Such “interactive intent” search has been shown in a study, using SciNet, to provide significantly improved quality of retrieved information, allowing users to access both more relevant and more novel information in an efficient way. The search tool allows us to deeply tunnel into a meaning space that is already familiar to us (exploitation) but also offers support for experimental forays into the currently less well known (exploration). In the words of the system’s developers: “The model and its environment (the user) form an online loop, and learning involves finding a balance between exploration (showing items from uncharted information space for feedback) and exploitation (showing items most likely to be relevant, given the current user intent model).”

This interactive visualization allows the searcher to capitalize on their natural ability to rapidly and largely effortlessly recognize—rather than recall from their memory—relevant information. With this visualization we can rapidly adjust where we are on our “cognitive control dial” as we cycle through moments of automatic recognition and more deliberate evaluation and goal setting. The interactive visual display maps to both our visual and motor capabilities—allowing rapid updating of our search intent without costly sidetracking of our thinking. In this way, the boundary line between what’s “inside” and what’s “outside” in our thinking/meaning space becomes more permeable and more fully integrated with our unfolding thought processes.

Developing such cognitively friendly and fluid interfaces for structuring and guiding our exploratory idea search and experimentation are examples of what we broadly call thinking scaffoldings. As we explain in Innovating Minds, thinking scaffoldings are a way of productively guiding our perception-action cycles. They are intentional queryings and quarryings of our idea landscapes that are meant to help bootstrap (that is, “scaffold”) our idea generation processes. Thinking scaffoldings include not only databases or tools for extracting and identifying promising ideas or directions but also many other modes of scaffolding our idea generation processes such as adopting design heuristics, engaging in reflective verbalization, and drawing on tools for analogical or biomimetic search.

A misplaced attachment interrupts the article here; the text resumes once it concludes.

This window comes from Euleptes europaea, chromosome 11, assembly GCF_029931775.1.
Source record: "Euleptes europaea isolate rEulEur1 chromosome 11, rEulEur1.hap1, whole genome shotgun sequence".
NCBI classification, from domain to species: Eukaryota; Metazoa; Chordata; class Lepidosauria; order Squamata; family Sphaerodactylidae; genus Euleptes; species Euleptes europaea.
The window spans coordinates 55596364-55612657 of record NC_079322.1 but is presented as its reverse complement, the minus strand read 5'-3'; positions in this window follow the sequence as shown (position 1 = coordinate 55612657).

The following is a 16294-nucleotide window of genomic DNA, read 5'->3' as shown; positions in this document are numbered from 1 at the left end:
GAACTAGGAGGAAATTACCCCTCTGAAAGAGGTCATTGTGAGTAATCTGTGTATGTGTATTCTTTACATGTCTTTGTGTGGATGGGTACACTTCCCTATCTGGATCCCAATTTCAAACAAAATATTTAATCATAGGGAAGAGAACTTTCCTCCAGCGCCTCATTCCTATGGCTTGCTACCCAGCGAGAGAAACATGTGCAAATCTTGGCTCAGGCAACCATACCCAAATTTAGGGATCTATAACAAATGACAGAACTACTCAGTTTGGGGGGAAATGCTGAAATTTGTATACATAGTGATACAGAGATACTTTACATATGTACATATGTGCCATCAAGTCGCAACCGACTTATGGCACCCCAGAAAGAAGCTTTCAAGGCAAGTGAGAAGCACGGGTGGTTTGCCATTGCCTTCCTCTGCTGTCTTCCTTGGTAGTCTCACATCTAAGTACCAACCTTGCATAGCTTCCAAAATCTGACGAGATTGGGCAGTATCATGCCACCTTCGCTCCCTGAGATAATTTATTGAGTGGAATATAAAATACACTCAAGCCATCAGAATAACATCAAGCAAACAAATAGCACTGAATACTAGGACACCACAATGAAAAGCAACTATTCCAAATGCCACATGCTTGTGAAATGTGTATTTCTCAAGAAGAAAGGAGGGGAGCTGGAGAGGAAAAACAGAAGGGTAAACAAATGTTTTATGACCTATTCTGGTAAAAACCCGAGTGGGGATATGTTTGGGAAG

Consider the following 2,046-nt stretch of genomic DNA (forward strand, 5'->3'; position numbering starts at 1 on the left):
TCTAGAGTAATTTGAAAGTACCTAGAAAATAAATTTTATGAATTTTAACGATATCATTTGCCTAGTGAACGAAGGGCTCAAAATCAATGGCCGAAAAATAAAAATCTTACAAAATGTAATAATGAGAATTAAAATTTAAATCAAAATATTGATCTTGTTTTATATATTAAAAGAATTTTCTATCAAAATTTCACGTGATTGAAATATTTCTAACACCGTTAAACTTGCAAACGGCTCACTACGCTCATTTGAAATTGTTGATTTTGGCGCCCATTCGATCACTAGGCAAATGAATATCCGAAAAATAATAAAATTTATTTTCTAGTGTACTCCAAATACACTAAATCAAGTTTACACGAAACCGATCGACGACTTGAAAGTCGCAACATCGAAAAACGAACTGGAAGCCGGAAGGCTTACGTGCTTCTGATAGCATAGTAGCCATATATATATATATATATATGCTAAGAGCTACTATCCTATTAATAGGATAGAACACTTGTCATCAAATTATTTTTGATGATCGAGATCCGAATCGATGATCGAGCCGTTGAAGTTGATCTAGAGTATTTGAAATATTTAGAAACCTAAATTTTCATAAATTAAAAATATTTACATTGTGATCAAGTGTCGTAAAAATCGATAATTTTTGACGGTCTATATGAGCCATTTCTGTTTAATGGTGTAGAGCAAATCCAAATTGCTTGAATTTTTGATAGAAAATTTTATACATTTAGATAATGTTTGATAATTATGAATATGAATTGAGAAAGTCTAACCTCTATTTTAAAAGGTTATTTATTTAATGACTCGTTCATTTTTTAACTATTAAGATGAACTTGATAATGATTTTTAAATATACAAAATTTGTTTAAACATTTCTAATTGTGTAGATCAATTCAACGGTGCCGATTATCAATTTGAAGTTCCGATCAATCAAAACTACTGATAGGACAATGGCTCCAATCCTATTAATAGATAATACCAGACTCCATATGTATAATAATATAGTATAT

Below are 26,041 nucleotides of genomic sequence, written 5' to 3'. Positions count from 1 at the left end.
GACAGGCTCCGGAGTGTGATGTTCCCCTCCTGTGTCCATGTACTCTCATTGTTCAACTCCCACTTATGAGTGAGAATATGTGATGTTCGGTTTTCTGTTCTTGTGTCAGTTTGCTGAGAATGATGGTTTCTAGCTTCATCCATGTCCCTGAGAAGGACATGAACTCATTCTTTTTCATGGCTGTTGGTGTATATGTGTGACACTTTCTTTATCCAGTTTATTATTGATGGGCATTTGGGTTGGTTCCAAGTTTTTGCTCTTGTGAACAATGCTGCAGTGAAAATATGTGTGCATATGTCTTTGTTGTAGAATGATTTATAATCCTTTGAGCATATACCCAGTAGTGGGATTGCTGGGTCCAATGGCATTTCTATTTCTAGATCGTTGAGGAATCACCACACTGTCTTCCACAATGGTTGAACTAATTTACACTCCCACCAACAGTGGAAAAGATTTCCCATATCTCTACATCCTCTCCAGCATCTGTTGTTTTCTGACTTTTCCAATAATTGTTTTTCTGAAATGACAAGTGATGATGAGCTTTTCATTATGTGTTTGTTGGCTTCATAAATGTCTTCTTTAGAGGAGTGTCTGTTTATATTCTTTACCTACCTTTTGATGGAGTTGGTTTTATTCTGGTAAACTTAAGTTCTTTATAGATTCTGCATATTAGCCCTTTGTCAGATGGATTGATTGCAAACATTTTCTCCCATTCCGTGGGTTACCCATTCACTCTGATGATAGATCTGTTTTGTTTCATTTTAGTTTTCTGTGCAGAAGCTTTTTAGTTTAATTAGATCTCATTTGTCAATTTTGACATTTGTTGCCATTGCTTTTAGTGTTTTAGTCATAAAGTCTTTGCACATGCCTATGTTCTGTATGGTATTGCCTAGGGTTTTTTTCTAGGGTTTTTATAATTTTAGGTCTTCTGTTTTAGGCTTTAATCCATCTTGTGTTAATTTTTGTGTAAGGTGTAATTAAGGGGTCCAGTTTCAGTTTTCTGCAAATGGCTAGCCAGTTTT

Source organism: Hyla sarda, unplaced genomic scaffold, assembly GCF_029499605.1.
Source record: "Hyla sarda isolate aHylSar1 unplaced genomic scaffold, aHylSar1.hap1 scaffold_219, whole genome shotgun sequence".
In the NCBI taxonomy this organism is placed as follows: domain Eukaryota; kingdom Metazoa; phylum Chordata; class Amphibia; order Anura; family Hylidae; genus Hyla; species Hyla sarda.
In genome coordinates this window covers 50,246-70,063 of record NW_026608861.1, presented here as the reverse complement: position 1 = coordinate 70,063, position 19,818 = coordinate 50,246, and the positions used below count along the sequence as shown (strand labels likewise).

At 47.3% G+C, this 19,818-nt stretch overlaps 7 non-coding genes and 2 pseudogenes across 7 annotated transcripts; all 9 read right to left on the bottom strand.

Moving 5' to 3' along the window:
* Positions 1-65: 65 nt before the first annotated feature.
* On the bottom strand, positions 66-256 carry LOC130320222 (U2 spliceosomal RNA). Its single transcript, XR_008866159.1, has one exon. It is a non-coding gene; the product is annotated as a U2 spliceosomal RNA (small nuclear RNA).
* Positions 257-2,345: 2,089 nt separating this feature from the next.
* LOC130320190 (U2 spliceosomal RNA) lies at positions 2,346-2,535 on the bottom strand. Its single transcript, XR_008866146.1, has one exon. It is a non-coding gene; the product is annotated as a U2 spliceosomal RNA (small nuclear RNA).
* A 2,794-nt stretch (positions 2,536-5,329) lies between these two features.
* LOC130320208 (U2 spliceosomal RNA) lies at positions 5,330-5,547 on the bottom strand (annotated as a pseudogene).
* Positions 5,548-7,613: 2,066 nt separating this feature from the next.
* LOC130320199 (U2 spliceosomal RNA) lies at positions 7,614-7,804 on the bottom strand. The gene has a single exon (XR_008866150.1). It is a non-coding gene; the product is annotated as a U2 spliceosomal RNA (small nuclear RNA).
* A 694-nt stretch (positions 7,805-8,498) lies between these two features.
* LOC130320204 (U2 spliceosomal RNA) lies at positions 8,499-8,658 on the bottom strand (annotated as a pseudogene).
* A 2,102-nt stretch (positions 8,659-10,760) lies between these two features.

Thinking scaffoldings assist us to transition and keep moving across ideas, prodding us to re-categorize and shake-up or unsettle creative objects or their configurations. They help us to see things we could try or attempt—without an assurance that what we are trying will work.  They prompt us to test and revise, look and revise, and test again.

 

—> For more on exploratory online search see:

Dorota Glowacka, Tuukka Ruotsalo, Ksenia Konuyshkova, Kumaripaba Athukorala, Samuel Kaski, & Giulio Jacucci. (2013) Directing exploratory search: Reinforcement learning from user interactions with keywords. Proceedings of the 2013 International Conference on Intelligent User Interfaces, pp. 117-128.